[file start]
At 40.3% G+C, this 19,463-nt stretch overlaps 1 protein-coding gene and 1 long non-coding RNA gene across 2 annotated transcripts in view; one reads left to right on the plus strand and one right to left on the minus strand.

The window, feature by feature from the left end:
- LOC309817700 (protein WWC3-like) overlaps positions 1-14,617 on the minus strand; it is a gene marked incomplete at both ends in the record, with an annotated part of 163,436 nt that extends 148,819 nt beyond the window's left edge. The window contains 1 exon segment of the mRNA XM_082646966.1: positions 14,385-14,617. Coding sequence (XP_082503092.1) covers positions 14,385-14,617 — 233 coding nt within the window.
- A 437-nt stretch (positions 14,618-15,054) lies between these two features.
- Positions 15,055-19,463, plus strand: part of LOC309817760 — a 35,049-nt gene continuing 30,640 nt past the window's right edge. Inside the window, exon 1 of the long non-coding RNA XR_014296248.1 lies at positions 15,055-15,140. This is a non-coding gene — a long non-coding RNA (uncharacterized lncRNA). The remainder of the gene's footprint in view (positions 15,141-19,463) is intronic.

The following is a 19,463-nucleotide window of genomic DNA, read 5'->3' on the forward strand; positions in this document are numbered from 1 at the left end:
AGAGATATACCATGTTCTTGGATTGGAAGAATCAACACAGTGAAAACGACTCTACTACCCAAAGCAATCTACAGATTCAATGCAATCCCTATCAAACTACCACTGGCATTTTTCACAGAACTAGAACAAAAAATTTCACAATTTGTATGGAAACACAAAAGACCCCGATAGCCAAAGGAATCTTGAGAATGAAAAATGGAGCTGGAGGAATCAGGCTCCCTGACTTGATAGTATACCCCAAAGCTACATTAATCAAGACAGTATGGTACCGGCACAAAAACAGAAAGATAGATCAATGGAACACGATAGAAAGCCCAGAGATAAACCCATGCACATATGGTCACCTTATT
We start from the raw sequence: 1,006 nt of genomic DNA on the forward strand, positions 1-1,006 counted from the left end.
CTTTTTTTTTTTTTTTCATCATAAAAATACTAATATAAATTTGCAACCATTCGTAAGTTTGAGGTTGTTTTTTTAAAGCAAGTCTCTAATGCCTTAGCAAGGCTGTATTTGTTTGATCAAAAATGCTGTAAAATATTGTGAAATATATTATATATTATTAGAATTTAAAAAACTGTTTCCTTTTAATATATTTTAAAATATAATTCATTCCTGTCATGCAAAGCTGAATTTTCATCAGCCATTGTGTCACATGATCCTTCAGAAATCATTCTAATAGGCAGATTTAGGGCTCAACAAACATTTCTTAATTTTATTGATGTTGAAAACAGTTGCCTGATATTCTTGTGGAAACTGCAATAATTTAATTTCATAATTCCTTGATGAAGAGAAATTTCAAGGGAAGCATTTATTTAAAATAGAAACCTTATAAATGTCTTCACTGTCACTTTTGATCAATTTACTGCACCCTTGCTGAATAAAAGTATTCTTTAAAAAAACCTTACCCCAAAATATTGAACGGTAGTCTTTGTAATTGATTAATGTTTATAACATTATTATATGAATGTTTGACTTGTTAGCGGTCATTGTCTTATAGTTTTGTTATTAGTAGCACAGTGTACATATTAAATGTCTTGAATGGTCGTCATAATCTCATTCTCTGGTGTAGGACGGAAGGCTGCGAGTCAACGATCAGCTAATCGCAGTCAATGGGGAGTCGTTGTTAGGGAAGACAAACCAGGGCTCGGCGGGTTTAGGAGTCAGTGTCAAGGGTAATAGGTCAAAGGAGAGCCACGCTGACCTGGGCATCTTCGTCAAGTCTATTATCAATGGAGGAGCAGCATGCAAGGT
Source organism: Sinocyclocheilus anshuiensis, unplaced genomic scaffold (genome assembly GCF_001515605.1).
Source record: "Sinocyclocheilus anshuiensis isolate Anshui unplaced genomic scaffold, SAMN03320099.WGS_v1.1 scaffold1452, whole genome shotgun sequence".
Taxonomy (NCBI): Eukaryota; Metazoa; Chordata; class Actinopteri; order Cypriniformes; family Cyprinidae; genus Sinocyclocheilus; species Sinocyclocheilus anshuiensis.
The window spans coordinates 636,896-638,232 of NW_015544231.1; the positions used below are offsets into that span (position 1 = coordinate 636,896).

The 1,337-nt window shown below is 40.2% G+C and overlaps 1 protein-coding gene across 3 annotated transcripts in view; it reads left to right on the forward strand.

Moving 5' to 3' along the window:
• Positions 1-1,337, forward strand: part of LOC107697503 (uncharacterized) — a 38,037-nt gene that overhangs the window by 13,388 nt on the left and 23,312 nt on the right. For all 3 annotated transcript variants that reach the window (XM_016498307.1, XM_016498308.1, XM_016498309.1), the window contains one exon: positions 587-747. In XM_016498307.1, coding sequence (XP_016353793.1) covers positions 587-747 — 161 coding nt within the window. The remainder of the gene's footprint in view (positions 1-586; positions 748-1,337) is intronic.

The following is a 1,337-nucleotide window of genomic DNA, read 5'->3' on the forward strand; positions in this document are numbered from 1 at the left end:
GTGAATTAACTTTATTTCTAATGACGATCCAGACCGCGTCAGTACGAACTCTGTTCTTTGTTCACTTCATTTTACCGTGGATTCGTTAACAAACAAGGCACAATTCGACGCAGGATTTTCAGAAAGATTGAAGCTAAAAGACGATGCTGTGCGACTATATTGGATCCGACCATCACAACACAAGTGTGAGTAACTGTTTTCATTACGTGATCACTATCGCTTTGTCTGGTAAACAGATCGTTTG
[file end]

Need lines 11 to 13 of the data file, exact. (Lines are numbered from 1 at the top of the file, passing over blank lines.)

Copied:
Source record: "Sinocyclocheilus anshuiensis isolate Anshui unplaced genomic scaffold, SAMN03320099.WGS_v1.1 scaffold1452, whole genome shotgun sequence".
Taxonomy (NCBI): Eukaryota; Metazoa; Chordata; class Actinopteri; order Cypriniformes; family Cyprinidae; genus Sinocyclocheilus; species Sinocyclocheilus anshuiensis.
The window spans coordinates 636,896-638,232 of NW_015544231.1; the positions used below are offsets into that span (position 1 = coordinate 636,896).